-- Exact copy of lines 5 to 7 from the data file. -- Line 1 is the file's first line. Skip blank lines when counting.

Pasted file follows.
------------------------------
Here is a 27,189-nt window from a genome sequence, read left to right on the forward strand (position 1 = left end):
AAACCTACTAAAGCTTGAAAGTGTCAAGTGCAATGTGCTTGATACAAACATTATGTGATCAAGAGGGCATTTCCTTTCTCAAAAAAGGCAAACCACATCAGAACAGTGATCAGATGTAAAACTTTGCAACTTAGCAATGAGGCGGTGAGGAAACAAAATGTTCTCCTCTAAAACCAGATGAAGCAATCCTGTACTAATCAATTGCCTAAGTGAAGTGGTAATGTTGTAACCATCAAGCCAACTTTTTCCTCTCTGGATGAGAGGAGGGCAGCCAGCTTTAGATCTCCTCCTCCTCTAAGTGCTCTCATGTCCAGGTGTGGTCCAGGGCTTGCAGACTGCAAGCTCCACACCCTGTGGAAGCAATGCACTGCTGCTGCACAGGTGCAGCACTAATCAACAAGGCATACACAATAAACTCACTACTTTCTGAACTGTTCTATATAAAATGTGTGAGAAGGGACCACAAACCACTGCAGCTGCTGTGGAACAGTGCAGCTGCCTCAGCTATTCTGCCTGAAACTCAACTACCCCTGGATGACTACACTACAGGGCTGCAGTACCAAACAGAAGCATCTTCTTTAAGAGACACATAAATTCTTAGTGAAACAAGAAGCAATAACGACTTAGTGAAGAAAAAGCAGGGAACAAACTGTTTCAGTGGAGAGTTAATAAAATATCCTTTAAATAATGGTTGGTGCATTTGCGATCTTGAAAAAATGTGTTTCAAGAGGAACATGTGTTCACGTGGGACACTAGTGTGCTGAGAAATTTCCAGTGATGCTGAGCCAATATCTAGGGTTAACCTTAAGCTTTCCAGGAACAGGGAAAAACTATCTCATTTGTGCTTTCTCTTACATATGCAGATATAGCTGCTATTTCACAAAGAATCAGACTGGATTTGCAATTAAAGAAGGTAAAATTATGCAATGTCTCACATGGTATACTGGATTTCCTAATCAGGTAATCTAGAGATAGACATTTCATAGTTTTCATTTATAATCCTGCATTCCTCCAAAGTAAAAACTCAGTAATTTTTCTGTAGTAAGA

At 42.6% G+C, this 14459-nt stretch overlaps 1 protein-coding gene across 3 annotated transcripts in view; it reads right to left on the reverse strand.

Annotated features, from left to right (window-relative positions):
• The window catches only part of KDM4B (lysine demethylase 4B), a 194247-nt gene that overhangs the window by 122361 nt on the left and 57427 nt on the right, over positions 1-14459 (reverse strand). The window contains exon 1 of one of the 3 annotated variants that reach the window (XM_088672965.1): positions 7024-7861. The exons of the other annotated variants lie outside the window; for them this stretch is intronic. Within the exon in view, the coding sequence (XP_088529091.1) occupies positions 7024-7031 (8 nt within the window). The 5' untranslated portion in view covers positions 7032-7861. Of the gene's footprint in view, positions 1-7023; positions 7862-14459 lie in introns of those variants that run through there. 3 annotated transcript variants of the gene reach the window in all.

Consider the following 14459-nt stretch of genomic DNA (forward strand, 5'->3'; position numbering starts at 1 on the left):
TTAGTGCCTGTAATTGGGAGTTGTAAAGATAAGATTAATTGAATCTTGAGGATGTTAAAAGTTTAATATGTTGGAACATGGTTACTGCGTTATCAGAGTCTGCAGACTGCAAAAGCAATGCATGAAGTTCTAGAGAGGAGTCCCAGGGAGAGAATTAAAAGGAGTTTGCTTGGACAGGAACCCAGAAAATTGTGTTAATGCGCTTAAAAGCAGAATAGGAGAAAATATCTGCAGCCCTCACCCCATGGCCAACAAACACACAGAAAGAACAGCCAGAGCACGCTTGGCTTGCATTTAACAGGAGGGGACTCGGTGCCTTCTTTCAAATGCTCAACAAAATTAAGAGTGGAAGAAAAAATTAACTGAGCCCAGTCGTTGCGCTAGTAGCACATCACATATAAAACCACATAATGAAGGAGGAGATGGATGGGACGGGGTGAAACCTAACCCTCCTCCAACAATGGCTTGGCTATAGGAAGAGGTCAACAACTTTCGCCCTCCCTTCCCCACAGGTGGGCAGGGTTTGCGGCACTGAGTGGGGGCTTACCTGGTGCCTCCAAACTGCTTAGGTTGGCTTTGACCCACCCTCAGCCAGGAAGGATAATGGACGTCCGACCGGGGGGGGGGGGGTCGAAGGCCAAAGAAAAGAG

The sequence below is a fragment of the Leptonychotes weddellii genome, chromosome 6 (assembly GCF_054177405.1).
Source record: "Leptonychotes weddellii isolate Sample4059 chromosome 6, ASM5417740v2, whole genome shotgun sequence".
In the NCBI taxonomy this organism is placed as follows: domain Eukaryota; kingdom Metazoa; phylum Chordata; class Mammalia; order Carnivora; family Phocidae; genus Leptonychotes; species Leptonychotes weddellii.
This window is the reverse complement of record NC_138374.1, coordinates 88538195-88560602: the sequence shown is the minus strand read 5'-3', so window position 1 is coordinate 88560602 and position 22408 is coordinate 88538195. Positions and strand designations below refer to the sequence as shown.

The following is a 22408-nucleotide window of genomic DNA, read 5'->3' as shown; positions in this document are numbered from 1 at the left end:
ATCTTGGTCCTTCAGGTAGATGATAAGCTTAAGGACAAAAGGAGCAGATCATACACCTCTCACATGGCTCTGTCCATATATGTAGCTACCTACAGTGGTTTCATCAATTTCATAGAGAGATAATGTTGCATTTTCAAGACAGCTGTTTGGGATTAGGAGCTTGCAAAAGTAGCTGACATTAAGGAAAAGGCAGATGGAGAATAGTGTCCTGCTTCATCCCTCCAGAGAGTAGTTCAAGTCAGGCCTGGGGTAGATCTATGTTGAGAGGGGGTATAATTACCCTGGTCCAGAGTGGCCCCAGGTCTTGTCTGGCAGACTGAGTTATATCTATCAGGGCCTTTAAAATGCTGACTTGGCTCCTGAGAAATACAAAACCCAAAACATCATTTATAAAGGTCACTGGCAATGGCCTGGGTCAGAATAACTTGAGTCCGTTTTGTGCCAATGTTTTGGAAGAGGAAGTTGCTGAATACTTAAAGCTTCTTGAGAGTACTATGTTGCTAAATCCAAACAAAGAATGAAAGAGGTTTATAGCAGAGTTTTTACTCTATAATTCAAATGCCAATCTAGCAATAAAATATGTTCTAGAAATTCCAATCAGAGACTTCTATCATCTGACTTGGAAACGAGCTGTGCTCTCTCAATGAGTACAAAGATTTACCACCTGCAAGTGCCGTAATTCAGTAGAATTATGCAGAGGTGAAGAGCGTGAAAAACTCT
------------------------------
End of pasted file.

• The window catches only part of KDM4B (lysine demethylase 4B), a 194247-nt gene that overhangs the window by 122361 nt on the left and 57427 nt on the right, over positions 1-14459 (reverse strand). The window contains exon 1 of one of the 3 annotated variants that reach the window (XM_088672965.1): positions 7024-7861. The exons of the other annotated variants lie outside the window; for them this stretch is intronic. Within the exon in view, the coding sequence (XP_088529091.1) occupies positions 7024-7031 (8 nt within the window). The 5' untranslated portion in view covers positions 7032-7861. Of the gene's footprint in view, positions 1-7023; positions 7862-14459 lie in introns of those variants that run through there. 3 annotated transcript variants of the gene reach the window in all.

Consider the following 14459-nt stretch of genomic DNA (forward strand, 5'->3'; position numbering starts at 1 on the left):
TTAGTGCCTGTAATTGGGAGTTGTAAAGATAAGATTAATTGAATCTTGAGGATGTTAAAAGTTTAATATGTTGGAACATGGTTACTGCGTTATCAGAGTCTGCAGACTGCAAAAGCAATGCATGAAGTTCTAGAGAGGAGTCCCAGGGAGAGAATTAAAAGGAGTTTGCTTGGACAGGAACCCAGAAAATTGTGTTAATGCGCTTAAAAGCAGAATAGGAGAAAATATCTGCAGCCCTCACCCCATGGCCAACAAACACACAGAAAGAACAGCCAGAGCACGCTTGGCTTGCATTTAACAGGAGGGGACTCGGTGCCTTCTTTCAAATGCTCAACAAAATTAAGAGTGGAAGAAAAAATTAACTGAGCCCAGTCGTTGCGCTAGTAGCACATCACATATAAAACCACATAATGAAGGAGGAGATGGATGGGACGGGGTGAAACCTAACCCTCCTCCAACAATGGCTTGGCTATAGGAAGAGGTCAACAACTTTCGCCCTCCCTTCCCCACAGGTGGGCAGGGTTTGCGGCACTGAGTGGGGGCTTACCTGGTGCCTCCAAACTGCTTAGGTTGGCTTTGACCCACCCTCAGCCAGGAAGGATAATGGACGTCCGACCGGGGGGGGGGGGGTCGAAGGCCAAAGAAAAGAG